Care of my placenta?
- After birth, store the placenta in a clean airtight container and refrigerate as soon as possible. If you are unable to refrigerate within the first few hours, use a cooler with ice until you get home.
- Make notes in your birth plan and discuss with attending nurses.
- Never let your placenta leave your sight! Do not allow it to be taken to pathology where it may be ruined for consumption.
- If it will not be possible to start the encapsulation process within the first 72 hours after giving birth, you should plan to freeze the placenta immediately after your child is born. Double bag the placenta in gallon sized zip lock freezer bags. Please contact me regarding best storage options for your situation and time frame.
Below is an overview of compounds that make up a placenta.
- Oxytocin – For pain and bonding; produced during breastfeeding to facilitate bonding of mother and infant.
- Interferon – Stimulates the immune system to protect against infection.
- Thyroid Stimulating Hormone – Boosts energy and helps recovery from stressful events.
- Prostaglandins – Anti-inflammatory
- Hemoglobin – Replenishes iron deficiency and anemia.
- Gammaglobulin – Immune booster that helps protect against postpartum infections.
- Urokinase Inhibiting Factor & Factor XIII – stops bleeding and enhances wound healing
Iron – The placenta contains a large amount of natural iron. Fatigue. stress. cognitive impairment, and PPD can be related to the existence of iron deficiency anemia (IDA) in women.
Estrogen – During pregnancy, estrogen helps the uterus grow, increases blood circulation, and regulates progesterone and stimulates thyroid hormones in the body. Estradiol and Estriol are two forms of estrogen that are produced by the placenta, and rise sharply during pregnancy. It is believed that the abrupt decrease in estradiol levels after delivery (reaching pre-pregnancy levels by postpartum day 5) may contribute to the onset of PPD.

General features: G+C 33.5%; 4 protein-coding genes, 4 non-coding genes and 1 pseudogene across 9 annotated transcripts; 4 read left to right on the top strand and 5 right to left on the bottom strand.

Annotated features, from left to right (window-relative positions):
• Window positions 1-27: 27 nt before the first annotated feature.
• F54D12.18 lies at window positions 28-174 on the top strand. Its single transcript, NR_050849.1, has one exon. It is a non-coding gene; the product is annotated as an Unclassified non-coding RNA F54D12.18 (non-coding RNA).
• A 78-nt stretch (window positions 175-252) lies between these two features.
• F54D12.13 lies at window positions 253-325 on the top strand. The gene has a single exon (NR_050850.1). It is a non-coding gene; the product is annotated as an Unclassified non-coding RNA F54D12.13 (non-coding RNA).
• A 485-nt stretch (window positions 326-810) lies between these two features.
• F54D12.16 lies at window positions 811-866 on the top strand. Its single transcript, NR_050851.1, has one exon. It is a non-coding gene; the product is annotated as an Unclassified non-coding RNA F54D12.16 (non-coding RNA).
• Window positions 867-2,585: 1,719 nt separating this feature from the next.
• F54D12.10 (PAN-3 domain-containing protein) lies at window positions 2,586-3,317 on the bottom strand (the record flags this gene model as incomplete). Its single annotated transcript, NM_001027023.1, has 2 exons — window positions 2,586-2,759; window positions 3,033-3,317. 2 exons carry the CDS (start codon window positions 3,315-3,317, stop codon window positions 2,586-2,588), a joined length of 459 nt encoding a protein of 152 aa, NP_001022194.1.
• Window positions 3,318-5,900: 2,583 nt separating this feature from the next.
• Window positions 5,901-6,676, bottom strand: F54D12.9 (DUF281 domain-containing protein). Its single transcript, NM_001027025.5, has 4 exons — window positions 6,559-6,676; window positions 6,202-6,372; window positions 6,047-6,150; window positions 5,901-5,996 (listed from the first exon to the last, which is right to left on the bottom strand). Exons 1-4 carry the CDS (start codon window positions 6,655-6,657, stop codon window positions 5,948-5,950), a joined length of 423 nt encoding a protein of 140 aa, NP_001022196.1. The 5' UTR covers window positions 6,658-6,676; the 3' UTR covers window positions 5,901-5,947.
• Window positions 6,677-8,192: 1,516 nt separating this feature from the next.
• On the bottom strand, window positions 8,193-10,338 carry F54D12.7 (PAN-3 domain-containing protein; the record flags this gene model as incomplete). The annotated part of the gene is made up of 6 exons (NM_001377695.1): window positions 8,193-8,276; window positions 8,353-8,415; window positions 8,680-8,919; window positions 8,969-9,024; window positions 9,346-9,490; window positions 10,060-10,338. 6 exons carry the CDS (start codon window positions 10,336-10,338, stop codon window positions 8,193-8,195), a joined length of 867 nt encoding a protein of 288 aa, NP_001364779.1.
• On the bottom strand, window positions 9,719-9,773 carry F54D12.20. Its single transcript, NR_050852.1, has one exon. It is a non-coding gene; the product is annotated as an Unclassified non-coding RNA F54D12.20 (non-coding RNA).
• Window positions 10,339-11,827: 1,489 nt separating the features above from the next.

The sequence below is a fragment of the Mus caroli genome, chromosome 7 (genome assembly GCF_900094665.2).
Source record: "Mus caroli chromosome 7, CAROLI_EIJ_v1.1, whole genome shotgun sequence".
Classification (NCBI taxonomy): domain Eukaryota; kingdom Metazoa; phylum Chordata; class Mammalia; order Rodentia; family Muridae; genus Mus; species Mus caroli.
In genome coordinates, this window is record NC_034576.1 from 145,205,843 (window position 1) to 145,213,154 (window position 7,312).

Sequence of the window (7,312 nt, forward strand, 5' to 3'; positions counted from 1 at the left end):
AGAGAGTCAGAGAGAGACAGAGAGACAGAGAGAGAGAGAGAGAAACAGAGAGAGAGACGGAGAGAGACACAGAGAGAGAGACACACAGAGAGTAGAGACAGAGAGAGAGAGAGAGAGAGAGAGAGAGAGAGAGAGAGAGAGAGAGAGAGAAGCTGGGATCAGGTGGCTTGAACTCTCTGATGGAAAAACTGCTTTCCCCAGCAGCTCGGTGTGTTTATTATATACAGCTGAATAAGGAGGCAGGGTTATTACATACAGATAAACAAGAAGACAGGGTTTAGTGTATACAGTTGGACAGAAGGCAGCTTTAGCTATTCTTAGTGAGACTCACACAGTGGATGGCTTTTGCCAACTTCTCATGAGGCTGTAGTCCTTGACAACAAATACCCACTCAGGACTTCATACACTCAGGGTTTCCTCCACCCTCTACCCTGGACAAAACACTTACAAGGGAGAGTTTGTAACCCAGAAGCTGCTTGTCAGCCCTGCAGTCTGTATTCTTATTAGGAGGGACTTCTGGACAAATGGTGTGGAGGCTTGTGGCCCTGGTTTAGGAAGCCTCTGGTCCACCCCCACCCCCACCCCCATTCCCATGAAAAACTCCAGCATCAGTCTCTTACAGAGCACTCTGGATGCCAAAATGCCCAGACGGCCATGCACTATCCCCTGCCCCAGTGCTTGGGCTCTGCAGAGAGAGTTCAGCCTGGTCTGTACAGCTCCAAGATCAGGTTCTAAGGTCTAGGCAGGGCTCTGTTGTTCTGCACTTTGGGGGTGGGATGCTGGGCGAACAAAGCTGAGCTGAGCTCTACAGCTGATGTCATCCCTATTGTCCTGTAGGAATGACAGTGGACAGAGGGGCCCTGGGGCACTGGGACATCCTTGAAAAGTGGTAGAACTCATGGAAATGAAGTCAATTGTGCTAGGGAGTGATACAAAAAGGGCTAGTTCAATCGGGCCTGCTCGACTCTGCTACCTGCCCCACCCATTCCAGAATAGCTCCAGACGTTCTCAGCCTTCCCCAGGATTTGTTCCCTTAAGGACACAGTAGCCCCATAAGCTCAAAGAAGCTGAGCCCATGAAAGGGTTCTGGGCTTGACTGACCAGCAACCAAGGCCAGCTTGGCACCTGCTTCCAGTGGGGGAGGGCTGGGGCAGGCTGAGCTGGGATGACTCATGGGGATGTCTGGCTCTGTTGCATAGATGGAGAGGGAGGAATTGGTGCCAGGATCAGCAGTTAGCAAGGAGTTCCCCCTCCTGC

Progesterone – Ensures the placenta functions properly, protects the uterine lining, and stimulates breast tissue. Progesterone is produced by the placenta in pregnancy, and declines rapidly after delivery, signaling the breasts to produce milk.
CRH (Corticotropin-Releasing Hormone) and Cortisol – These stress relieving hormones are produced by the placenta and rise sharply before delivery to prepare the body for the stress of birth. CRH increases by 3 times in pregnant women, and levels drop rapidly after delivery. Cortisol raises blood sugar levels and maintains normal blood pressure, which is required during times of stress. One study, noted in an article by Jodi Selander, (PBi founder) concluded that women with lowest levels of CRH also experienced depressive symptoms.
Prolactin – Increases greatly late in pregnancy, and stimulates lactation after birth. Levels decrease three weeks postpartum in non-lactating women. In breast feeding mothers, prolactin will eventually decrease to pre-pregnancy levels. There is belief that lower levels of prolactin may contribute to the onset of PPD.